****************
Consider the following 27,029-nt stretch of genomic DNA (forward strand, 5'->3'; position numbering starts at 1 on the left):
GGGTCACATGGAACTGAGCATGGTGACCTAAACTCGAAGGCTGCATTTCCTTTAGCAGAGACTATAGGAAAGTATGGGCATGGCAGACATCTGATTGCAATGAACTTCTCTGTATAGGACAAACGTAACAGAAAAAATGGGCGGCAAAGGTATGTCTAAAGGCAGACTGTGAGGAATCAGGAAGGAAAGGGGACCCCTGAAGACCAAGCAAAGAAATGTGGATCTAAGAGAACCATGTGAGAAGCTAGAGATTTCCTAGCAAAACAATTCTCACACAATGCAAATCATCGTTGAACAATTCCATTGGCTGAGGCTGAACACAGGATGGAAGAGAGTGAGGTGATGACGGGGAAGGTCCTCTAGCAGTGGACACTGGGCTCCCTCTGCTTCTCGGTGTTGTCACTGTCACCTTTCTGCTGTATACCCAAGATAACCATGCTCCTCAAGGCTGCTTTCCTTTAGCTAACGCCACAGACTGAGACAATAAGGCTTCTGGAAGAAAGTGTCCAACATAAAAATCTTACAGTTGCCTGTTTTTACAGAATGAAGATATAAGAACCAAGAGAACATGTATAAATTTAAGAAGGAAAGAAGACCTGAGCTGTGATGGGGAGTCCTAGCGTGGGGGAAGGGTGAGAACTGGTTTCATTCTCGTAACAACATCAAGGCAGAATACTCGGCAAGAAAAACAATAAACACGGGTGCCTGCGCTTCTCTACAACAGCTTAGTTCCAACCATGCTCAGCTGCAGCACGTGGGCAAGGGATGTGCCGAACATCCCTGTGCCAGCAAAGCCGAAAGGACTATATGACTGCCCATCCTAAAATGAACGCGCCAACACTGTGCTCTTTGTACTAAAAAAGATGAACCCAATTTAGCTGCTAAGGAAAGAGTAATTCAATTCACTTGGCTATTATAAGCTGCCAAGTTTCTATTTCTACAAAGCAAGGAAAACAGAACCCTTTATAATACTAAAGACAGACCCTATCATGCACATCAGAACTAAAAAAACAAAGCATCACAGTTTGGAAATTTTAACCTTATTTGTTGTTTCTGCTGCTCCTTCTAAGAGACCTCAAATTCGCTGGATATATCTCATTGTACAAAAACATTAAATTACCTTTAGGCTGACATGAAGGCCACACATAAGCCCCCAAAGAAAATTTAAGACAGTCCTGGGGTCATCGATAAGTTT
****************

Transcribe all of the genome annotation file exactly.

Consider the following 27,029-nt stretch of genomic DNA (forward strand, 5'->3'; position numbering starts at 1 on the left):
GGGTCACATGGAACTGAGCATGGTGACCTAAACTCGAAGGCTGCATTTCCTTTAGCAGAGACTATAGGAAAGTATGGGCATGGCAGACATCTGATTGCAATGAACTTCTCTGTATAGGACAAACGTAACAGAAAAAATGGGCGGCAAAGGTATGTCTAAAGGCAGACTGTGAGGAATCAGGAAGGAAAGGGGACCCCTGAAGACCAAGCAAAGAAATGTGGATCTAAGAGAACCATGTGAGAAGCTAGAGATTTCCTAGCAAAACAATTCTCACACAATGCAAATCATCGTTGAACAATTCCATTGGCTGAGGCTGAACACAGGATGGAAGAGAGTGAGGTGATGACGGGGAAGGTCCTCTAGCAGTGGACACTGGGCTCCCTCTGCTTCTCGGTGTTGTCACTGTCACCTTTCTGCTGTATACCCAAGATAACCATGCTCCTCAAGGCTGCTTTCCTTTAGCTAACGCCACAGACTGAGACAATAAGGCTTCTGGAAGAAAGTGTCCAACATAAAAATCTTACAGTTGCCTGTTTTTACAGAATGAAGATATAAGAACCAAGAGAACATGTATAAATTTAAGAAGGAAAGAAGACCTGAGCTGTGATGGGGAGTCCTAGCGTGGGGGAAGGGTGAGAACTGGTTTCATTCTCGTAACAACATCAAGGCAGAATACTCGGCAAGAAAAACAATAAACACGGGTGCCTGCGCTTCTCTACAACAGCTTAGTTCCAACCATGCTCAGCTGCAGCACGTGGGCAAGGGATGTGCCGAACATCCCTGTGCCAGCAAAGCCGAAAGGACTATATGACTGCCCATCCTAAAATGAACGCGCCAACACTGTGCTCTTTGTACTAAAAAAGATGAACCCAATTTAGCTGCTAAGGAAAGAGTAATTCAATTCACTTGGCTATTATAAGCTGCCAAGTTTCTATTTCTACAAAGCAAGGAAAACAGAACCCTTTATAATACTAAAGACAGACCCTATCATGCACATCAGAACTAAAAAAACAAAGCATCACAGTTTGGAAATTTTAACCTTATTTGTTGTTTCTGCTGCTCCTTCTAAGAGACCTCAAATTCGCTGGATATATCTCATTGTACAAAAACATTAAATTACCTTTAGGCTGACATGAAGGCCACACATAAGCCCCCAAAGAAAATTTAAGACAGTCCTGGGGTCATCGATAAGTTT